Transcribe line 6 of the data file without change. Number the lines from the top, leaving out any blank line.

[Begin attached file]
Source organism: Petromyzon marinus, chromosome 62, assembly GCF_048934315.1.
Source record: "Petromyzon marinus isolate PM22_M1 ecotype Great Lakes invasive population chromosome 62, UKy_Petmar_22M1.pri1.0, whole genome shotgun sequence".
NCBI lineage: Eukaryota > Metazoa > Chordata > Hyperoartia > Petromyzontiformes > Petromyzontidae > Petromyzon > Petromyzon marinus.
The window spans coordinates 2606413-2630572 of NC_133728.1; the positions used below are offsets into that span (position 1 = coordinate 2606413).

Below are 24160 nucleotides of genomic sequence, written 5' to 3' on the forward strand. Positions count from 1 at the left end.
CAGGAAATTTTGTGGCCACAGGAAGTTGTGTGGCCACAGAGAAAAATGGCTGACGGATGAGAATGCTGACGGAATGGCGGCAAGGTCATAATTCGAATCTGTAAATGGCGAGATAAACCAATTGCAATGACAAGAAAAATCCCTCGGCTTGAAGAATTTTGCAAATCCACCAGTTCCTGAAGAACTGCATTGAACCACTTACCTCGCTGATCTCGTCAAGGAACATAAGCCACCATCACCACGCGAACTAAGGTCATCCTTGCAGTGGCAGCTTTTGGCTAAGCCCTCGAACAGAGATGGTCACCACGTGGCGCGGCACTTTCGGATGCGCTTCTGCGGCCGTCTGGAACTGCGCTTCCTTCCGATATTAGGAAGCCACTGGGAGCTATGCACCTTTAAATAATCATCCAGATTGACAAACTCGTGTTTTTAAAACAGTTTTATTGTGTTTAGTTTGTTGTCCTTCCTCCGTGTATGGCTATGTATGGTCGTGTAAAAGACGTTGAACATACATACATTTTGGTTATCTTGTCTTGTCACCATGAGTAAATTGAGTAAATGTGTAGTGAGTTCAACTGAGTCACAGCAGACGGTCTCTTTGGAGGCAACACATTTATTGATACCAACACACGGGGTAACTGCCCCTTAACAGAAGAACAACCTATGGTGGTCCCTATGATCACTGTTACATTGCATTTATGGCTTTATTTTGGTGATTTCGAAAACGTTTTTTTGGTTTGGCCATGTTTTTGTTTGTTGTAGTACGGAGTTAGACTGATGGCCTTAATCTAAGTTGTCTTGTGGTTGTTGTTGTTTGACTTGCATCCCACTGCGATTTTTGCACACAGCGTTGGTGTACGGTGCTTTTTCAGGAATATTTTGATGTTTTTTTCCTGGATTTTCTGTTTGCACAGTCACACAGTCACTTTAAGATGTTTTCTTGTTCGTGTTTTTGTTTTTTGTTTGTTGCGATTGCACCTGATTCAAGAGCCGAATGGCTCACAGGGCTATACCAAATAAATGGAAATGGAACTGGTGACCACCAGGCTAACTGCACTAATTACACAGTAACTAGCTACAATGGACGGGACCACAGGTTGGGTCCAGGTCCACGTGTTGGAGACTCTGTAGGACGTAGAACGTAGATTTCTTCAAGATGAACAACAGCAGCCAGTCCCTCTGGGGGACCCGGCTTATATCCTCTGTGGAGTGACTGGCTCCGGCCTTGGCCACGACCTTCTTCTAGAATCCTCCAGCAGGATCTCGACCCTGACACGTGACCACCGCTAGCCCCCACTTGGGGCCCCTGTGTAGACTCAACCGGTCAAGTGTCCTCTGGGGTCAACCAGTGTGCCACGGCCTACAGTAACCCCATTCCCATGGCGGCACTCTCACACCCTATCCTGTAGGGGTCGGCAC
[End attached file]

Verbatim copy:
CAGGAAATTTTGTGGCCACAGGAAGTTGTGTGGCCACAGAGAAAAATGGCTGACGGATGAGAATGCTGACGGAATGGCGGCAAGGTCATAATTCGAATCTGTAAATGGCGAGATAAACCAATTGCAATGACAAGAAAAATCCCTCGGCTTGAAGAATTTTGCAAATCCACCAGTTCCTGAAGAACTGCATTGAACCACTTACCTCGCTGATCTCGTCAAGGAACATAAGCCACCATCACCACGCGAACTAAGGTCATCCTTGCAGTGGCAGCTTTTGGCTAAGCCCTCGAACAGAGATGGTCACCACGTGGCGCGGCACTTTCGGATGCGCTTCTGCGGCCGTCTGGAACTGCGCTTCCTTCCGATATTAGGAAGCCACTGGGAGCTATGCACCTTTAAATAATCATCCAGATTGACAAACTCGTGTTTTTAAAACAGTTTTATTGTGTTTAGTTTGTTGTCCTTCCTCCGTGTATGGCTATGTATGGTCGTGTAAAAGACGTTGAACATACATACATTTTGGTTATCTTGTCTTGTCACCATGAGTAAATTGAGTAAATGTGTAGTGAGTTCAACTGAGTCACAGCAGACGGTCTCTTTGGAGGCAACACATTTATTGATACCAACACACGGGGTAACTGCCCCTTAACAGAAGAACAACCTATGGTGGTCCCTATGATCACTGTTACATTGCATTTATGGCTTTATTTTGGTGATTTCGAAAACGTTTTTTTGGTTTGGCCATGTTTTTGTTTGTTGTAGTACGGAGTTAGACTGATGGCCTTAATCTAAGTTGTCTTGTGGTTGTTGTTGTTTGACTTGCATCCCACTGCGATTTTTGCACACAGCGTTGGTGTACGGTGCTTTTTCAGGAATATTTTGATGTTTTTTTCCTGGATTTTCTGTTTGCACAGTCACACAGTCACTTTAAGATGTTTTCTTGTTCGTGTTTTTGTTTTTTGTTTGTTGCGATTGCACCTGATTCAAGAGCCGAATGGCTCACAGGGCTATACCAAATAAATGGAAATGGAACTGGTGACCACCAGGCTAACTGCACTAATTACACAGTAACTAGCTACAATGGACGGGACCACAGGTTGGGTCCAGGTCCACGTGTTGGAGACTCTGTAGGACGTAGAACGTAGATTTCTTCAAGATGAACAACAGCAGCCAGTCCCTCTGGGGGACCCGGCTTATATCCTCTGTGGAGTGACTGGCTCCGGCCTTGGCCACGACCTTCTTCTAGAATCCTCCAGCAGGATCTCGACCCTGACACGTGACCACCGCTAGCCCCCACTTGGGGCCCCTGTGTAGACTCAACCGGTCAAGTGTCCTCTGGGGTCAACCAGTGTGCCACGGCCTACAGTAACCCCATTCCCATGGCGGCACTCTCACACCCTATCCTGTAGGGGTCGGCAC